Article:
Chevy Impala SS Forum banner
41 - 54 of 54 Posts

· Registered
Joined
·
3,110 Posts
I seen this ls1 intake for a cool price what you guys think?
I'd rather pay $350 for a 6.0L truck intake manifold, than use an LS1 intake manifold for free.
The MpG savings alone would pay for the truck intake manifold in a lil over a year, even without a fully enabled Aussie operating system.
 

· Registered
Joined
·
105 Posts
I'd rather pay $350 for a 6.0L truck intake manifold, than use an LS1 intake manifold for free.
The MpG savings alone would pay for the truck intake manifold in a lil over a year, even without a fully enabled Aussie operating system.
Dang! Just threw one away a few months ago 'cause they were going for so little. :eek:

You'd have to be spending an awful lot on fuel if a 10% savings yielded $350. But it's possible.
 

· Registered
1996 BBB
Joined
·
1,781 Posts
Why not go with an LSA intake? fits under the cowl and stock hood. :ROFLMAO:
 

Attachments

· Registered
1996 BBB
Joined
·
1,781 Posts
I posted it as a joke but in all seriusness, , an 04 6.0 will definitely handle an LSA blower at lower boost levels without any modifications to the motor itself. You will need to upgrade the fuel system with a pump, injectors and fuel pressure regulator capable of working with boost. Accessory drive, there are over a dozen options out there that work depending on your needs. At low boost numbers you can easily get away with the simple drives that run everything off a single serpentine belt with factory accessories. Plenty of people are running LSA blowers on stock 6.0's making in the low 500whp range without issues. TBH it's not all that difficult but definitely adds some cost and complication to the build at the added benefit of a ton more HP.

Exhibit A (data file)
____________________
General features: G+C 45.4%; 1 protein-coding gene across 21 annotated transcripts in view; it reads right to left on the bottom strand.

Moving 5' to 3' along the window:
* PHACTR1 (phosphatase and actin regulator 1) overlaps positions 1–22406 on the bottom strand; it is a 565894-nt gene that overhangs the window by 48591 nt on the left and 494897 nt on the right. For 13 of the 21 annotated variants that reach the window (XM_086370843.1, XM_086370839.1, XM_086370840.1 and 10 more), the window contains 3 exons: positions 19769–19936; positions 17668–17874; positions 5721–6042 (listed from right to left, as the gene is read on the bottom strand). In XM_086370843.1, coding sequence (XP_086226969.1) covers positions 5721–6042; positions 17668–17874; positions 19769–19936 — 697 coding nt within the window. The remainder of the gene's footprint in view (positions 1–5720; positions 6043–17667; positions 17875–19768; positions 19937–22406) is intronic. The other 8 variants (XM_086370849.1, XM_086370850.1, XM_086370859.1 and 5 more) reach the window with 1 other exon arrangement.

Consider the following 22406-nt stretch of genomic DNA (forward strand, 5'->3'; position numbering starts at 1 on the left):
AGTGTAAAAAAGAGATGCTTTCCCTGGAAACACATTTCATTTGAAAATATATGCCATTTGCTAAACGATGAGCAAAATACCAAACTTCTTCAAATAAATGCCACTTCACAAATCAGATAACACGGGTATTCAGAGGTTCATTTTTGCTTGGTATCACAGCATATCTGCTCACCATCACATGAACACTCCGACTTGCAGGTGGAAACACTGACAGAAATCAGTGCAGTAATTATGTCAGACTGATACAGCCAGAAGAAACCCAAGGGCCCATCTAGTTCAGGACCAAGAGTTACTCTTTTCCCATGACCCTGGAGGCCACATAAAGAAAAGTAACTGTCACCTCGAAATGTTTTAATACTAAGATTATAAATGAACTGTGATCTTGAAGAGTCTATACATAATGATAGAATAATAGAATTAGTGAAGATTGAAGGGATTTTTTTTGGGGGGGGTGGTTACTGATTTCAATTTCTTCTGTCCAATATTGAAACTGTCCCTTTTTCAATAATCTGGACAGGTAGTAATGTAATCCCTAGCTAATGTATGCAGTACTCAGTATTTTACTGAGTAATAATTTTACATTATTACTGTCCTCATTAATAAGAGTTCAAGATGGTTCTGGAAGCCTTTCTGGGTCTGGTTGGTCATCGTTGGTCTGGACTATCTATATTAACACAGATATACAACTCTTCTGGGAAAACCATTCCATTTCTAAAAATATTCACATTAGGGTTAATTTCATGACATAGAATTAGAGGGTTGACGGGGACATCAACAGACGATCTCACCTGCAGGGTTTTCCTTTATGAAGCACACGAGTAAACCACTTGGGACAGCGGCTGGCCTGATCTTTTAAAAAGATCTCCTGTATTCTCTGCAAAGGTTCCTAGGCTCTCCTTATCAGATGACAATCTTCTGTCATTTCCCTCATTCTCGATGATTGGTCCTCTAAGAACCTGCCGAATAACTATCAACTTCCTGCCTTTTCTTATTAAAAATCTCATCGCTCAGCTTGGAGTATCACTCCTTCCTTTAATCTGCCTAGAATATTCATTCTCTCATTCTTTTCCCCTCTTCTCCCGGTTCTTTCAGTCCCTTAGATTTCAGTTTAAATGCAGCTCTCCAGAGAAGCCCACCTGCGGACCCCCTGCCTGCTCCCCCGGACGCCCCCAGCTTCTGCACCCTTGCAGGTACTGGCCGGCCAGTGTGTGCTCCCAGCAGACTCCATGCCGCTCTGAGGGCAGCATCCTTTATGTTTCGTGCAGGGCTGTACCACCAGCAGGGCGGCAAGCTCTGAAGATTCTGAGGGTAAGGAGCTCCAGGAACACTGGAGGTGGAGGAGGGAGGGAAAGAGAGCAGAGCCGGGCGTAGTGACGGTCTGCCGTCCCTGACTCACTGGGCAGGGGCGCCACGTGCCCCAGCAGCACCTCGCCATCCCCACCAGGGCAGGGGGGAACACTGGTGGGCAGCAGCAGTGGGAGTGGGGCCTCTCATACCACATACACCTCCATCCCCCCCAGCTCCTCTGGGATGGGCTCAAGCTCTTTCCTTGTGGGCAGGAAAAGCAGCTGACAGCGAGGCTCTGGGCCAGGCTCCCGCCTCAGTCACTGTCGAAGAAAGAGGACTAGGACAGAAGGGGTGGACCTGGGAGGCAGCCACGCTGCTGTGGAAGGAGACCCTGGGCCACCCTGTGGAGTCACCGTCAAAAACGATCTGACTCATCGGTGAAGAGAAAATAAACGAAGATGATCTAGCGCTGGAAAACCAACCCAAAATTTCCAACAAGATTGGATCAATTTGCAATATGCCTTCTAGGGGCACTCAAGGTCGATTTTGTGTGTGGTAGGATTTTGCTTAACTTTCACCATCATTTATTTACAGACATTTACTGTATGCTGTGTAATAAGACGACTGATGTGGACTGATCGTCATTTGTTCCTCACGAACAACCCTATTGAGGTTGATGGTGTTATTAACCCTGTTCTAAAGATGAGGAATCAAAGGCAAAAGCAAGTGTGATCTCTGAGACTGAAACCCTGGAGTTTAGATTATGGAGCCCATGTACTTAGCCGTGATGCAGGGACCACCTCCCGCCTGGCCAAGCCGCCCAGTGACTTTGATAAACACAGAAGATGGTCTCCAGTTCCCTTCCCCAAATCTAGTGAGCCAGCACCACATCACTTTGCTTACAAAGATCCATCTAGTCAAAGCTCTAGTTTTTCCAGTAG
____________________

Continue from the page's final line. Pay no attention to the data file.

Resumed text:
Just my opinion, but to me using one of these cheap-ish blowers is one of the main appeals to doing an LS swap in the first place. Most guys going through all the trouble to swap stock LS motors in aren't making more power than a heads/cam/refreshed bottom end LT1 would have made for the same cost and less labor time. The ease and cost of supercharging an LS though with one of these LSA blowers is a huge advantage over an LT1 though as many stock LS series engines can handle boost much better than a stock LT1, you have ECUs much more capable of being tuned effectively on boost and LSA blowers can be found for $2500 complete if you shop around. It was also a factory forced induction setup that is fairly reliable and self contained so you don't have to deal with half the headache you'd need to deal with when building a low cost turbo setup with welding up hot side/cold side piping, running oil lines, turbo mount, figuring out what waste gates and BOV's to use etc...
 
  • Helpful
Reactions: Marky Dissod

· Premium Member
94’ Impala SS
Joined
·
569 Posts
Hypereutectic pistons can "get away" with some boost at the 04 6.0's low 9.5:1 compression, but this is not really safe. Personally, I wouldn't have forced induction without (at least) swaping in some forged pistons. Yes I cracked a few hypereutectic pistons in my younger days. Chances are you paid next to nothing for the LQ4; show it some love with parts that can withstand forced induction. You know that after six months or so, you will be looking to spin that blower faster!
 

· Premium Member
94’ Impala SS
Joined
·
569 Posts
It is the rods not the pistons that cause the issues. The 04 may or may not have the Gen IV rods. You are safe up to 600.
I've broken more than a few hypereutectic pistons with forced induction games. Most recently, I experienced piston failures in two different LSA engines. Now days, I don't play with adding horsepower unless I am fully forged.

This is always a good rule of thumb: "If adding a power adder like nitrous, turbo, or supercharger, we recommend avoiding the use of a cast or hypereutectic piston."

People should take any risk they are comfortable with, but I can tell you that it is cheaper to build it right first; instead of breaking it and then building it right.
 
41 - 54 of 54 Posts
Top